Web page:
Continued from part 1 Q: If you could go back a little bit further to your pit stop and what were your expectations coming out of that, and you talked about having the tires and everything. What was going through your mind then? MARK MARTIN: ...
Continued from part 1
Q: If you could go back a little bit further to your pit stop and what were your expectations coming out of that, and you talked about having the tires and everything. What was going through your mind then?
MARK MARTIN: The last pit stop we made, you know, I had run that whole run out there in front. I fought hard to get by Kurt and get five points, and then just kept the hammer down to try to get as far ahead, because I expect worst-case scenarios, or try to set up for worst-case scenario, which would mean that we would run until we had to pit under the green, and all those guys that had pitted would stay out and then a caution would come out.
So the farthest I could get ahead, then after we had come out after our pit stop we'd be in the best-case scenario. I certainly didn't want to be two laps down, because that's really hard to recover from. So I stretched the lead as far as I could, came out of the pit stop, and I couldn't believe it. I wanted to ask, but I just tried to forget that; just focus on driving and focus on running. But I wanted to ask, I know that's the leader up there, but is it one lap down or two laps down, because I'm fixing to get one of these back.
I just focused and focused, and once we got by Denny, Kurt pitted, and once we got by Denny, then I said, are we in the lead lap. And just like Alan said, we were in the catbird seat then because then if the caution came out we were going to be leading because we could stay out and everybody else had to pit.
So at that point, once we passed the 11, I mean, our race was set up strong suit.
Q: Alan, Friday Mark was kind of downplaying a driver's role in the age of engineering, and then today Denny and Juan both came up here and said Mark made the veteran move he had to make to win the race. Can you just talk about how experience played into that and kind of the driver taking charge there in the last couple laps?
ALAN GUSTAFSON: Well, everything we do, you mentioned engineering and winning races and strategy and pitting and staying out and beating guys on the restarts. None of that is possible without a really, really good race car driver. You've got to have everything 100 percent in this sport to win and to contend to win and to run well. So the driver is obviously a very, very, very key component to that.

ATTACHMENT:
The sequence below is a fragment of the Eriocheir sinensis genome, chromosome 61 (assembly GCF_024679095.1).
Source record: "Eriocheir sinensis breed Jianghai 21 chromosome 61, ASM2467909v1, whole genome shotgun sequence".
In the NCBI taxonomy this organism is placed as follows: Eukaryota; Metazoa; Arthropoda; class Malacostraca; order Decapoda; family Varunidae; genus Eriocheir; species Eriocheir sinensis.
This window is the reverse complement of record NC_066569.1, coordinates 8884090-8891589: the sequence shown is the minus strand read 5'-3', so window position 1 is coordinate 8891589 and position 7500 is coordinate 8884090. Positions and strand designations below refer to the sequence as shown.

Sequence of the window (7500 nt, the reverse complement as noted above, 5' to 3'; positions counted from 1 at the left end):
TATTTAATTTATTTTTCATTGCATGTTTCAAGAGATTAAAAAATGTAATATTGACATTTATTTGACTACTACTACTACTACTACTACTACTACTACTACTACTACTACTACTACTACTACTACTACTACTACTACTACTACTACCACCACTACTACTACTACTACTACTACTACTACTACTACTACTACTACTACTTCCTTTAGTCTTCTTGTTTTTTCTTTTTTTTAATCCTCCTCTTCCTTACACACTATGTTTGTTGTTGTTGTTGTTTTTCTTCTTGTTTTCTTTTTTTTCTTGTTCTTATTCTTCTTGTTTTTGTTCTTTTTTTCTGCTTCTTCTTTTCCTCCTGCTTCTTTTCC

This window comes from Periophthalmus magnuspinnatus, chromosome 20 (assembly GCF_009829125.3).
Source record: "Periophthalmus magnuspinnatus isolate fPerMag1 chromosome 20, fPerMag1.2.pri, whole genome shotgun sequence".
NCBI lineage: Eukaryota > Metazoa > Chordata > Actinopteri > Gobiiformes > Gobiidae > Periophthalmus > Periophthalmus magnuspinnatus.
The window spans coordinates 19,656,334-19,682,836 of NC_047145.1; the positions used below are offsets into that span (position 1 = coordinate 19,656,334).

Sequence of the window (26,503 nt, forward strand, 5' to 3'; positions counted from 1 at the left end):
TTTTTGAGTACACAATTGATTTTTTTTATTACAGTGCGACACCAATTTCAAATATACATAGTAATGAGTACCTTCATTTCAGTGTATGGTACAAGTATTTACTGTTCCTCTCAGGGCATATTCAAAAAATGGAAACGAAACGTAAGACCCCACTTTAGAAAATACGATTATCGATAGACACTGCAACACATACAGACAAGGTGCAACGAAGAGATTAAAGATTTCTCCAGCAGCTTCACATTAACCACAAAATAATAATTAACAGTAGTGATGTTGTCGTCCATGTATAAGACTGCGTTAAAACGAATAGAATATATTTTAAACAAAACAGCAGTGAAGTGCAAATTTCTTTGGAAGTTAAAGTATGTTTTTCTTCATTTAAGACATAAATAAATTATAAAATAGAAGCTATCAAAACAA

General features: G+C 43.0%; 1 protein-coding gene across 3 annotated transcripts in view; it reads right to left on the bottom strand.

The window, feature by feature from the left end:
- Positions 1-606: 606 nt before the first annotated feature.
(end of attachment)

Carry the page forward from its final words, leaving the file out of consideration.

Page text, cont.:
In my opinion Mark is the best driver out there, and he proves that time and time again, no matter what situation it is. Not only does he restart well and race well, but he's obviously very smart and he knows what to do and when to go.
It makes our job easier, and if it's Saturday adjusting on the car or if it's Sunday restarting, if it's me having to make pit strategy decisions, you know that you've got a driver who can get the maximum amount of whatever those decisions we make are. And that's really, really special, and we feel real fortunate to have Mark and have guy who takes everything that we work really, really hard on and spend countless hours on, he puts that same amount of effort in when he gets behind that wheel and takes complete advantage of it, and that's all you really can ask for.
Q: Mark, two questions. First of all, what's going on with the feet; and second of all, talk about Talladega. You mentioned it out there. You said that's the lotto race.
MARK MARTIN: Nothing is with the feet.
And Talladega, I like to call it the lotto. I used to think that if the guys could figure out how to get me a fast race car, it would put me in a position to kind of be ahead of the trouble. That certainly isn't the case anymore. So from that standpoint it is kind of like a lotto. It's wild and crazy, and we're going to be there with bells on.
Q: On Friday you announced the extension with Hendrick through 2011, and I was just curious, I mean, to what extent did the fact that you knew you were going to have Alan as your crew chief factor into the equation for your decision to go forward, and how important is it for a driver in the Chase to have a championship-caliber crew chief like Alan?